'Not happy about it': Trump fumes as 15,000 auto jobs slip away

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President Donald Trump fired off tweets at General Motors Tuesday and sent the company's stock tumbling, showing he is still fuming about the news that the company has made a decision to close down several North American plants and potentially cut more than 14,000 jobs.

General Motors calls this a pre-emptive strike to get leaner before the next economic downturn.

"The president wants to see American companies build cars here in America not build them overseas and he is hopeful that GM will continue to do that here", she said.

General Motors announced Monday it will stop small-car production at its assembly plant near Youngstown and consider closing it for good.

As unmistakable as the coming future is, it's still a relatively long way off for an industry that still manages to sell more than 19 million vehicles in North America each year.

Mr Kudlow, who met with Ms Barra on Monday, said Mr Trump felt betrayed by GM, which the Government had been trying to help.

As part of the restructuring, it will halt production at four factories in the USA and one in Canada, as it phases out certain models of slower-selling cars. The company also plans to stop building several models now assembled at those plants, including the Chevrolet Cruze, the Cadillac CT6 and the Buick LaCrosse. They could close or they could get different vehicles to build. These would most likely affect three assembly plants in Detroit, Ohio and Ontario as well as two factories in MI and Maryland that build transmissions and batteries.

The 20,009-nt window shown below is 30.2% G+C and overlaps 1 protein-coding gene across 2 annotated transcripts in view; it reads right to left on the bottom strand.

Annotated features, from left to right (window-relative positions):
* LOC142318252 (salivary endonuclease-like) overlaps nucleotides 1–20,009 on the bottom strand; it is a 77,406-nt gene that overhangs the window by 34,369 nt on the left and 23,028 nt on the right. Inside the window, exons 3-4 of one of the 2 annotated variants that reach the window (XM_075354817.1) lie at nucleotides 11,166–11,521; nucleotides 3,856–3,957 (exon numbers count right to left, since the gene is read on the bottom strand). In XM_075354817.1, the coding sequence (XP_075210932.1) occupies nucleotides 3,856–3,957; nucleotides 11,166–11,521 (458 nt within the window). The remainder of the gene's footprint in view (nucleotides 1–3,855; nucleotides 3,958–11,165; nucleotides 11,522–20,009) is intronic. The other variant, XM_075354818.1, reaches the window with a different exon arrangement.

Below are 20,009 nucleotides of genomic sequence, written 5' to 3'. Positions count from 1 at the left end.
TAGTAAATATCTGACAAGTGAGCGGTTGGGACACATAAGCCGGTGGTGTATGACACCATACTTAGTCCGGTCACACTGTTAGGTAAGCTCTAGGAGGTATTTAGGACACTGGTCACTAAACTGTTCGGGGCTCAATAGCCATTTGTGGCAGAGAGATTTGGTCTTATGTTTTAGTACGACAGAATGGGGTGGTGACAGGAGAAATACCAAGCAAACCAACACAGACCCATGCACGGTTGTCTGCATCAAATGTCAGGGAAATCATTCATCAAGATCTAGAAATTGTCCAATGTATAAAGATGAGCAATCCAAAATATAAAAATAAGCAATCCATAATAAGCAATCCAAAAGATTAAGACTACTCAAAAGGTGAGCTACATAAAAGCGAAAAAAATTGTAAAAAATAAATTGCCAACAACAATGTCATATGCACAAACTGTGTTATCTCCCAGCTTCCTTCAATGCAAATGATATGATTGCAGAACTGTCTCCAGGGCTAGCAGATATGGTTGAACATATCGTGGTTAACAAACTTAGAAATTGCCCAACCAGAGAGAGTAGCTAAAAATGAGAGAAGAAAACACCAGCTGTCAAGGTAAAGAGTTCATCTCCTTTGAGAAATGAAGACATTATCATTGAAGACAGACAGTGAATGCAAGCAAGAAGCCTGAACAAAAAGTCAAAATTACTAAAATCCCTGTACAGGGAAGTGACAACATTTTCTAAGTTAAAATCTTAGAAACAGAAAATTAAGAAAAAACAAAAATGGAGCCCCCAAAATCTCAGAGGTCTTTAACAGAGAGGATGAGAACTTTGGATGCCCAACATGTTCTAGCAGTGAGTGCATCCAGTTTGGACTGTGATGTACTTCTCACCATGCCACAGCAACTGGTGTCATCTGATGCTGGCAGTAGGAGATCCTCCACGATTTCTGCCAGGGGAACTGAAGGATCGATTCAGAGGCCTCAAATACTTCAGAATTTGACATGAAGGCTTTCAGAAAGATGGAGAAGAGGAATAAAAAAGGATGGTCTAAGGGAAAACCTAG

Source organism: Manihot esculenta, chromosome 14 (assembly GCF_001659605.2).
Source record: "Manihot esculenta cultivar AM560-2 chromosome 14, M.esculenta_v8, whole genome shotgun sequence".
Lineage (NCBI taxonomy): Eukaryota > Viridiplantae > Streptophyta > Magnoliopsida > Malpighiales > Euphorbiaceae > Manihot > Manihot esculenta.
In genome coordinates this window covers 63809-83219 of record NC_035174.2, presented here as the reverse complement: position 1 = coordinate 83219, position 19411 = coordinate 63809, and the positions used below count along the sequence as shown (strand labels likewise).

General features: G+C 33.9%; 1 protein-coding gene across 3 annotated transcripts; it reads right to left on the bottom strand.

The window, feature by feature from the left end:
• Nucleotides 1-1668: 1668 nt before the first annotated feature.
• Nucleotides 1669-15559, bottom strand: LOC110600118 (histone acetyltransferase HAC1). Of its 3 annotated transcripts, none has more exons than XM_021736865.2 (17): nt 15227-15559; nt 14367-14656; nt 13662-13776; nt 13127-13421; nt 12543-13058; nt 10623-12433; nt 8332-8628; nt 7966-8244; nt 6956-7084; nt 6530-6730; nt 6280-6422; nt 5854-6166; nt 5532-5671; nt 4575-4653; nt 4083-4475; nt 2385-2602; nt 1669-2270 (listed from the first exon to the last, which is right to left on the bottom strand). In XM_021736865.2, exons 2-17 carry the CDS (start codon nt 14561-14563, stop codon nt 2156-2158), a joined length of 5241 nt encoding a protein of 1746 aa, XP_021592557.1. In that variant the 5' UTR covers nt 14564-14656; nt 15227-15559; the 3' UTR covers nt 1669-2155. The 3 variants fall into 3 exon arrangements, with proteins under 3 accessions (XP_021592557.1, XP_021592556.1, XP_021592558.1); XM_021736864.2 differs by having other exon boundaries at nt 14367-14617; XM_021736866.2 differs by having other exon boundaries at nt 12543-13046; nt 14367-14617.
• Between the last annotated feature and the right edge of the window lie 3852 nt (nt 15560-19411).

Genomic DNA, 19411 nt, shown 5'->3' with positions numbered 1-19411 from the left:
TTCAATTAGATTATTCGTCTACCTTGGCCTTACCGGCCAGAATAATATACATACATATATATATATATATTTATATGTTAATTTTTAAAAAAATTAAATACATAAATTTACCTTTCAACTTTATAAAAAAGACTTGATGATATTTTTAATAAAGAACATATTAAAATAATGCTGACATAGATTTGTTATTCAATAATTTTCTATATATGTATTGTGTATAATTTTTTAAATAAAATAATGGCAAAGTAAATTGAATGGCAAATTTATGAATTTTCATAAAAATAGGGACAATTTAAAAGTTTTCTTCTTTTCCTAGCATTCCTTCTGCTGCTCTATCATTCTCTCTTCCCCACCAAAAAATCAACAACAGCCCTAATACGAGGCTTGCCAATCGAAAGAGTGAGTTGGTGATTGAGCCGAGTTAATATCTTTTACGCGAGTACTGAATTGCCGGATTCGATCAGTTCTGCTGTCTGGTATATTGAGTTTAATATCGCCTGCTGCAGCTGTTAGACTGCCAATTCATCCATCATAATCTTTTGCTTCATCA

While talking to reporters, Barra said GM is making the cuts to "get in front of it while the company is strong and while the economy is strong".

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GM CEO Mary Barra said the industry is changing rapidly and moving toward electric propulsion, autonomous vehicles and ride-sharing, and GM must adjust.

The president's remarks follow GM's announcement on Monday about closing assembly plants in Detroit-Hamtramck and Lordstown, Ohio, along with transmission plants in Warren and the Baltimore area.

GM isn't the first to abandon much of the vehicle market.

GM's announcement has been met with wide-ranging criticism, led by U.S. president Donald Trump who told overseas reporters that the auto-maker should replace the slow-selling Cruze built at Lordstown with a more popular model.

That may have played a role in the decision to lay off what amounts to 8 percent of GM's global workforce.

The biggest federal subsidy for electric cars made by GM is about to go away on its own. The second-largest domestic automaker had already scrubbed plans for a second assembly line in Mexico past year due to declining passenger auto sales. "Get a auto that is selling well and put it back in", Trump said.

Was the company's decision affected by President Donald Trump's tariffs, and what did the president have to say about this? GM said the cuts will boost automotive free cash flow by $6 billion by the end of 2020 and result in one-time charges of up to $3.8 billion in the fourth quarter of this year and first quarter of 2019. GM curtailed manufacturing operations in South Korea earlier this year, and the idling of the Oshawa plant had been widely reported in the Canadian press as under discussion.